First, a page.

European Soccer for Americans

The Champions League Final is this Saturday. If you’re from anywhere other than America, there’s a good chance you know exactly what that is. It is the most viewed sporting event of the year with more than 300 million people expected to watch. The Champions League is basically a yearly tournament of the best European soccer teams – teams that don’t get to play each other otherwise. Me being American, I only learned this in recent years. I found European soccer quite confusing, so let me see if I can explain it here to my fellow countrymen. I probably still don’t know all the ins and outs, but if you want to have a quick lesson in Euro Soccer, this is a good start. If you are European, this will come across as “bloody obvious”, so feel free to go read something more useful on the internet.

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Cristiano Ronaldo is one of the best players in the world. He’ll be playing in the Champions League Final on May 28, 2016.

Euro Soccer is confusing and hard to follow. Not the game itself, but the leagues and tournaments and schedules that make up a full year of soccer. Americans are used to city-based teams playing a regular season – as in “all baseball teams play 162 games starting in April and ending in October”. At the end of this regular season, it’s time for the post-season. Here, the teams with the best regular season record will be able to compete in what we call “Playoffs”. This is in effect a little tournament, and the 2 winners from the Playoffs go on to compete in the “Final” which will be either another little “best of 7” tournament, or a Super Bowl. A winner is declared and we can now wait for the next season to start. In European Soccer, things are not so straight forward.
Here goes…

You have city teams and you have national teams. Thus, the same players play for two different teams. No big deal so far. I mean, we have city basketball teams and those same players play on the US Olympic team, right? But the thing is, there is no just an international tournament every 4 years, it’s every two years for Europe. You have the European Cup every four years and the World Cup every four years – so on and off, that’s a major international tournament every two years. And the qualifying rounds for each start like more than a year in advance. This amounts to your city team sending it’s players over to the national team all the time. Your town heroes, your treasured warriors are playing for another team.

“Well, no big deal they’re playing for our country’s team.” No, sir. Players for city teams come from all over the world. Players from your national team come from your country. So, that means multi-million dollar, all-star, team-center players like Arjen Robben, who plays for Bayern Munchen (that’s German for Munich), has to take off every now and then to play for his home country’s team, Holland. What if he gets hurt? How will FC Bayern play without him? This is a big issue.

Back to city teams. Each country has like 3 divisions. It’s like the Majors and Minors of baseball. Division 1 is the majors and divisions 2 and 3 are the minors. City teams only play other teams in their own division in their own country. So, Division 1 is pretty much what everybody is watching. BUT, each year, there is the Champion’s League. The Champion’s League is a big tournament spanning most of the regular season. It’s where the top teams from each Division 1 league in each country get to play each other. Each country gets to send x number of teams depending on how big their country is (or something like that). Germany sends like 3 teams, ditto UK, France sends 2, I think, and Holland sends just one. Now the best city teams from Europe get to play each other and one victor is eventually crowned the best team in Europe – a team that is comprised of players from all over the world.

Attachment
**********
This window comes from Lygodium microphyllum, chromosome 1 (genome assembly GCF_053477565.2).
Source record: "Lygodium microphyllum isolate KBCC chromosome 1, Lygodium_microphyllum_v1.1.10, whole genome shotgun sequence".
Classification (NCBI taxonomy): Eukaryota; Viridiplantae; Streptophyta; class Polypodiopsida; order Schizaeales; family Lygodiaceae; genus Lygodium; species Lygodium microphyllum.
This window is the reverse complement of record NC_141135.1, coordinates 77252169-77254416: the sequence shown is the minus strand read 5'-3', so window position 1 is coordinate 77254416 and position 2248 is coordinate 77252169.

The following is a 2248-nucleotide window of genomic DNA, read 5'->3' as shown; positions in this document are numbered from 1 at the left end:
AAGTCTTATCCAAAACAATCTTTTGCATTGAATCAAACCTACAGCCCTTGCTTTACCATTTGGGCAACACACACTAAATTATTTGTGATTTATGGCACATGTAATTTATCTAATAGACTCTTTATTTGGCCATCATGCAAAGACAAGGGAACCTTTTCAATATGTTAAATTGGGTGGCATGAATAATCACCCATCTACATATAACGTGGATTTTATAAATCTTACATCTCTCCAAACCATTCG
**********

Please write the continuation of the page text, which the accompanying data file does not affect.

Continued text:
But again, this is a kind of pain in the ass. Your city team is trying to win the Division 1 title, but it has to stop its regular season play to go out and play in the Champion’s League tournament which spans like 6 months in total. Meanwhile the teams just under them in the rankings may not have the Champions’ League obligation (though they wish they did) and will be all the fresher for it as they continue the regular season unfettered. One day Cristiano Ronaldo is playing for Real Madrid in La Liga (the Div 1 of Spain), the next day he plays for Real Madrid in the Champion’s League, the next day he plays for the Portugal National team in an European Cup qualifier, and the next day for the Portugal National team in a World Cup qualifier. As Americans we are not used to this, so it must be bad.

What remains good is soccer as a sport. I grew up on baseball and football and never knew a thing about the most popular sport in the world. Ironically, it took a video game to get me into it. It’s actually fantastic once we get into it and recognize the plays and strategies.

Saturday, Real Madrid plays Atletico Madrid in the Champion’s League final, as they did in 2014. This is the European equivalent of the Yankees and the Mets in the World Series or the Jets and the Giants in the Super Bowl. The game starts at 2:45 EST (I know, what kind of start time is that?). Get your snacks and beers all queued…I mean lined up, because the only commercials are at half time. Enjoy!